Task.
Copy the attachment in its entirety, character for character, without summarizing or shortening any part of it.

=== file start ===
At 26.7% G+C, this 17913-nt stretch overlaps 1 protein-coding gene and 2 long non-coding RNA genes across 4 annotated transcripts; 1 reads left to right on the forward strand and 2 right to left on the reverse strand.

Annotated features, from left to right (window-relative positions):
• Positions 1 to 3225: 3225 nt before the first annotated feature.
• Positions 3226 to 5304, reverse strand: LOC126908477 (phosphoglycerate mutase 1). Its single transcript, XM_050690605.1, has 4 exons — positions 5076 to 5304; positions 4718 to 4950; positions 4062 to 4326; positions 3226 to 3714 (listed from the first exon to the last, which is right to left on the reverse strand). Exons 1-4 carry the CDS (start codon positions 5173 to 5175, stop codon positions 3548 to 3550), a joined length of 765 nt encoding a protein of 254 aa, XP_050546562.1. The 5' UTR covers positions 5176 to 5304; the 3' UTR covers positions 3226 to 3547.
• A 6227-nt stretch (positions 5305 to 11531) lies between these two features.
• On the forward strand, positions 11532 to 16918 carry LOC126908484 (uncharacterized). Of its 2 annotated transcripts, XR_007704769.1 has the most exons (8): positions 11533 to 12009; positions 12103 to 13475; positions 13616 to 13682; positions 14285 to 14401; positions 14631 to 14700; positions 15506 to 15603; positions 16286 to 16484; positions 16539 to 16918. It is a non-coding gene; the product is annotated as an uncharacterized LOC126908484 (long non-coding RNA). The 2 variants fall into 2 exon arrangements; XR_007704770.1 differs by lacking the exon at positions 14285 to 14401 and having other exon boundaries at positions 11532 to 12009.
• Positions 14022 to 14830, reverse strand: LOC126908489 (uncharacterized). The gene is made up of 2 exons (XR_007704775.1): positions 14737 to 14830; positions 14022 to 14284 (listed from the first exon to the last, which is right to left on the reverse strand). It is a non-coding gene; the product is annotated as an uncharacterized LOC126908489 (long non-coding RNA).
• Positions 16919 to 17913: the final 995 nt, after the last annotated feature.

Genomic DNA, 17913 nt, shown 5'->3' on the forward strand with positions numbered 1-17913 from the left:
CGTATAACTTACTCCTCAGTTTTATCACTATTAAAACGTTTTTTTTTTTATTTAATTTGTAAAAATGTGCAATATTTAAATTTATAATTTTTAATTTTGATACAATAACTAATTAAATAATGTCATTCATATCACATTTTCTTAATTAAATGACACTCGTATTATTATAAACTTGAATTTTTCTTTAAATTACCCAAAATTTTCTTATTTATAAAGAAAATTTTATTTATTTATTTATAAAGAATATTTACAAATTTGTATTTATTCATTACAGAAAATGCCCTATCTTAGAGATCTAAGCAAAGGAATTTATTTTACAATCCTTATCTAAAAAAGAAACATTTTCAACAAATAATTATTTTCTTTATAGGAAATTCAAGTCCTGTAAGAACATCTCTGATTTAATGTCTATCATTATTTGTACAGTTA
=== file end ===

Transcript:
At 26.7% G+C, this 17913-nt stretch overlaps 1 protein-coding gene and 2 long non-coding RNA genes across 4 annotated transcripts; 1 reads left to right on the forward strand and 2 right to left on the reverse strand.

Annotated features, from left to right (window-relative positions):
• Positions 1 to 3225: 3225 nt before the first annotated feature.
• Positions 3226 to 5304, reverse strand: LOC126908477 (phosphoglycerate mutase 1). Its single transcript, XM_050690605.1, has 4 exons — positions 5076 to 5304; positions 4718 to 4950; positions 4062 to 4326; positions 3226 to 3714 (listed from the first exon to the last, which is right to left on the reverse strand). Exons 1-4 carry the CDS (start codon positions 5173 to 5175, stop codon positions 3548 to 3550), a joined length of 765 nt encoding a protein of 254 aa, XP_050546562.1. The 5' UTR covers positions 5176 to 5304; the 3' UTR covers positions 3226 to 3547.
• A 6227-nt stretch (positions 5305 to 11531) lies between these two features.
• On the forward strand, positions 11532 to 16918 carry LOC126908484 (uncharacterized). Of its 2 annotated transcripts, XR_007704769.1 has the most exons (8): positions 11533 to 12009; positions 12103 to 13475; positions 13616 to 13682; positions 14285 to 14401; positions 14631 to 14700; positions 15506 to 15603; positions 16286 to 16484; positions 16539 to 16918. It is a non-coding gene; the product is annotated as an uncharacterized LOC126908484 (long non-coding RNA). The 2 variants fall into 2 exon arrangements; XR_007704770.1 differs by lacking the exon at positions 14285 to 14401 and having other exon boundaries at positions 11532 to 12009.
• Positions 14022 to 14830, reverse strand: LOC126908489 (uncharacterized). The gene is made up of 2 exons (XR_007704775.1): positions 14737 to 14830; positions 14022 to 14284 (listed from the first exon to the last, which is right to left on the reverse strand). It is a non-coding gene; the product is annotated as an uncharacterized LOC126908489 (long non-coding RNA).
• Positions 16919 to 17913: the final 995 nt, after the last annotated feature.

Genomic DNA, 17913 nt, shown 5'->3' on the forward strand with positions numbered 1-17913 from the left:
CGTATAACTTACTCCTCAGTTTTATCACTATTAAAACGTTTTTTTTTTTATTTAATTTGTAAAAATGTGCAATATTTAAATTTATAATTTTTAATTTTGATACAATAACTAATTAAATAATGTCATTCATATCACATTTTCTTAATTAAATGACACTCGTATTATTATAAACTTGAATTTTTCTTTAAATTACCCAAAATTTTCTTATTTATAAAGAAAATTTTATTTATTTATTTATAAAGAATATTTACAAATTTGTATTTATTCATTACAGAAAATGCCCTATCTTAGAGATCTAAGCAAAGGAATTTATTTTACAATCCTTATCTAAAAAAGAAACATTTTCAACAAATAATTATTTTCTTTATAGGAAATTCAAGTCCTGTAAGAACATCTCTGATTTAATGTCTATCATTATTTGTACAGTTA